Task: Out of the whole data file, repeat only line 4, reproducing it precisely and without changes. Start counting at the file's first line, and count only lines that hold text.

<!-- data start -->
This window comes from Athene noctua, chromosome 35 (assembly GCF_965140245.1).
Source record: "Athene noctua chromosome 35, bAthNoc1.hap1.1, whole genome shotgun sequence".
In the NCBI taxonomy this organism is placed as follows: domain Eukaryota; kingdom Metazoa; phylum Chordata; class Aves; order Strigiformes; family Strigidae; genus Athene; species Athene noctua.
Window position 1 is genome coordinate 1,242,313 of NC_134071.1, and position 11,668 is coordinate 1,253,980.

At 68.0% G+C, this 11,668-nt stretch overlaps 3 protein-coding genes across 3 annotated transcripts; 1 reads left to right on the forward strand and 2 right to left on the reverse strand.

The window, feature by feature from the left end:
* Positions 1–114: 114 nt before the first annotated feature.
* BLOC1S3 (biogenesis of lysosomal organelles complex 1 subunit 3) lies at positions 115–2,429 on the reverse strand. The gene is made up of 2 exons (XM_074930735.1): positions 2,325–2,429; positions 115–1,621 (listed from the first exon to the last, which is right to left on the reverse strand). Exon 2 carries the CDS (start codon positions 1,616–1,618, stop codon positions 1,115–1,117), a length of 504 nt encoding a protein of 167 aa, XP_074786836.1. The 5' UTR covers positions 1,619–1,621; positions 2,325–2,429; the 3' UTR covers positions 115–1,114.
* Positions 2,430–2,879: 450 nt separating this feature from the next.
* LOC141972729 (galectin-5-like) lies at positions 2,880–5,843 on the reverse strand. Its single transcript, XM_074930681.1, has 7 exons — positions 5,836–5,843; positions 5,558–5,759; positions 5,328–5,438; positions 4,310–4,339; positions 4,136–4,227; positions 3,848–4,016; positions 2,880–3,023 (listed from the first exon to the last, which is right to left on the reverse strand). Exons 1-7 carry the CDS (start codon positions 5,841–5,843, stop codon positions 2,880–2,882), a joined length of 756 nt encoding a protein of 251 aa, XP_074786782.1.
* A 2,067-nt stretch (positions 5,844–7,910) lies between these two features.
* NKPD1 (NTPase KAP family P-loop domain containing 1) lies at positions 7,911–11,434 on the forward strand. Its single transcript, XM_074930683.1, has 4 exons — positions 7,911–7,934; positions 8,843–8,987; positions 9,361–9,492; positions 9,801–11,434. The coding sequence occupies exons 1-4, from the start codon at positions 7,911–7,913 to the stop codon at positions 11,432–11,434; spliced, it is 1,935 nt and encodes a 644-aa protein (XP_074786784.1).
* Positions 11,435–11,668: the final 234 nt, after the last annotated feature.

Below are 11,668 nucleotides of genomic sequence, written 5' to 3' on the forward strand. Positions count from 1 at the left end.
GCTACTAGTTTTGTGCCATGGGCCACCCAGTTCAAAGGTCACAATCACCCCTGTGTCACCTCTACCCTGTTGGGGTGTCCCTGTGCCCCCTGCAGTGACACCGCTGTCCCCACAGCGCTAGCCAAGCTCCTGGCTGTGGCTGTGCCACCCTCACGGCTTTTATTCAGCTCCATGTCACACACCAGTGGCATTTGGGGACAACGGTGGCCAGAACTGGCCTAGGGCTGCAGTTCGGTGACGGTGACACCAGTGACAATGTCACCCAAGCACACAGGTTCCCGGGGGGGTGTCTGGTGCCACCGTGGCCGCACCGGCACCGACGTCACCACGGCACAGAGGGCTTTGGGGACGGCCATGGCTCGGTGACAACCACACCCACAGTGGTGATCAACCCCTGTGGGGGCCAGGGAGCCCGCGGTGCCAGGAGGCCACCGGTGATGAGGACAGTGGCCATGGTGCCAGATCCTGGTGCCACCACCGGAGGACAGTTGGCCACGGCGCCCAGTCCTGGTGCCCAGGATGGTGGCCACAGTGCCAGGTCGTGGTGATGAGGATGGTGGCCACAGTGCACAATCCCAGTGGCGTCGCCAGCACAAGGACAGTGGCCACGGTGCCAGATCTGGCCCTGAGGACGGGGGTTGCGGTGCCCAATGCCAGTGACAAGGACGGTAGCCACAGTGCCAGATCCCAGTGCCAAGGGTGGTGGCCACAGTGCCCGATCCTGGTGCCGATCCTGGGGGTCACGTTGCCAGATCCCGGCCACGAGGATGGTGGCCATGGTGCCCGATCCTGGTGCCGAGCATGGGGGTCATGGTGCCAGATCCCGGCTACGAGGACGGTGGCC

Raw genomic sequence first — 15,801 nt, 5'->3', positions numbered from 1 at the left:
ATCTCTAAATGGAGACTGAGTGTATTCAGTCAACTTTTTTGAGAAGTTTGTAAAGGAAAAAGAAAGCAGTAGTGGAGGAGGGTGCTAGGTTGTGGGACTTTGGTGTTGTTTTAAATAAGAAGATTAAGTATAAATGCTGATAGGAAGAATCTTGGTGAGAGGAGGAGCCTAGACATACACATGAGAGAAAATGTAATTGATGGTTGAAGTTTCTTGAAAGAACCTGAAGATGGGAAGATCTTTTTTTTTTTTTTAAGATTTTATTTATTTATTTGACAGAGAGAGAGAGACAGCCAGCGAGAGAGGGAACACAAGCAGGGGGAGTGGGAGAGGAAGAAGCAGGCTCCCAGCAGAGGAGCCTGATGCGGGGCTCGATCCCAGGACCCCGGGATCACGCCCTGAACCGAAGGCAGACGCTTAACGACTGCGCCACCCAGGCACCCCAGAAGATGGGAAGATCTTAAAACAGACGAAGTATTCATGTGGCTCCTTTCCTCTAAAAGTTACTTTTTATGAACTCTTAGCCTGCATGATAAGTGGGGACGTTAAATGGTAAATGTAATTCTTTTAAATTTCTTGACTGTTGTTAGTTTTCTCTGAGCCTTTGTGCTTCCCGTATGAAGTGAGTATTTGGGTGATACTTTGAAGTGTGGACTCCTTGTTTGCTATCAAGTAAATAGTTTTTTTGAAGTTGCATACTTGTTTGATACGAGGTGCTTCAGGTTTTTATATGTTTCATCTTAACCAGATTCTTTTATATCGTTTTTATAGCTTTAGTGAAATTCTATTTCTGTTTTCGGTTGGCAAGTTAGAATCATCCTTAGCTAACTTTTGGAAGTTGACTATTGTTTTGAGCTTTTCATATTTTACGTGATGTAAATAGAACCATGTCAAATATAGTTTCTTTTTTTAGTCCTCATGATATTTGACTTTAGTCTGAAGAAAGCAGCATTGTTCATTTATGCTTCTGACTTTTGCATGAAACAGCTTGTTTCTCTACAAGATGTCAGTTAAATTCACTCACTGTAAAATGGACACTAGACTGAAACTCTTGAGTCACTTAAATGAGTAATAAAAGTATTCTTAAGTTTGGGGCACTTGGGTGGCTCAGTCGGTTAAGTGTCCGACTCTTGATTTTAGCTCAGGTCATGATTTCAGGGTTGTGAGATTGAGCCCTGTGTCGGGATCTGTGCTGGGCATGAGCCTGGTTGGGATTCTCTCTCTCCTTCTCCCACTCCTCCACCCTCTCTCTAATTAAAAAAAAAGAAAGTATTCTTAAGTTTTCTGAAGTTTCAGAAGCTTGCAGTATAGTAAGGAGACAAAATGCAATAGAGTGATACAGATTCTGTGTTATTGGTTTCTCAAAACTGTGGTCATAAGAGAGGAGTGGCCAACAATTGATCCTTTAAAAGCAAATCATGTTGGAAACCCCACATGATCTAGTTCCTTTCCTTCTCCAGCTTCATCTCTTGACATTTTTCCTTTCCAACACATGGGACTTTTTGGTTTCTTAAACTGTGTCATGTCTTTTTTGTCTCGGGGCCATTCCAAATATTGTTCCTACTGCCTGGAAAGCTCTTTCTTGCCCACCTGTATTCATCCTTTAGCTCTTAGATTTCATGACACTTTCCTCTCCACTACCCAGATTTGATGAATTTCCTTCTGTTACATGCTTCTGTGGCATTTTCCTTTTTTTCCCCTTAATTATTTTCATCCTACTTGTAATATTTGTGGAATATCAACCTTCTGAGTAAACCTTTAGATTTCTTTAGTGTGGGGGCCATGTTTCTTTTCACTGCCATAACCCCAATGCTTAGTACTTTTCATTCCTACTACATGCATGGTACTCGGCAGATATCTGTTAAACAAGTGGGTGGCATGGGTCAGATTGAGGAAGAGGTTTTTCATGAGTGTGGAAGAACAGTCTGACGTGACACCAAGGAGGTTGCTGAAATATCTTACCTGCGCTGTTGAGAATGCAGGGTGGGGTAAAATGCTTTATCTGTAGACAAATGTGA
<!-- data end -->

Window position 1 is genome coordinate 1,242,313 of NC_134071.1, and position 11,668 is coordinate 1,253,980.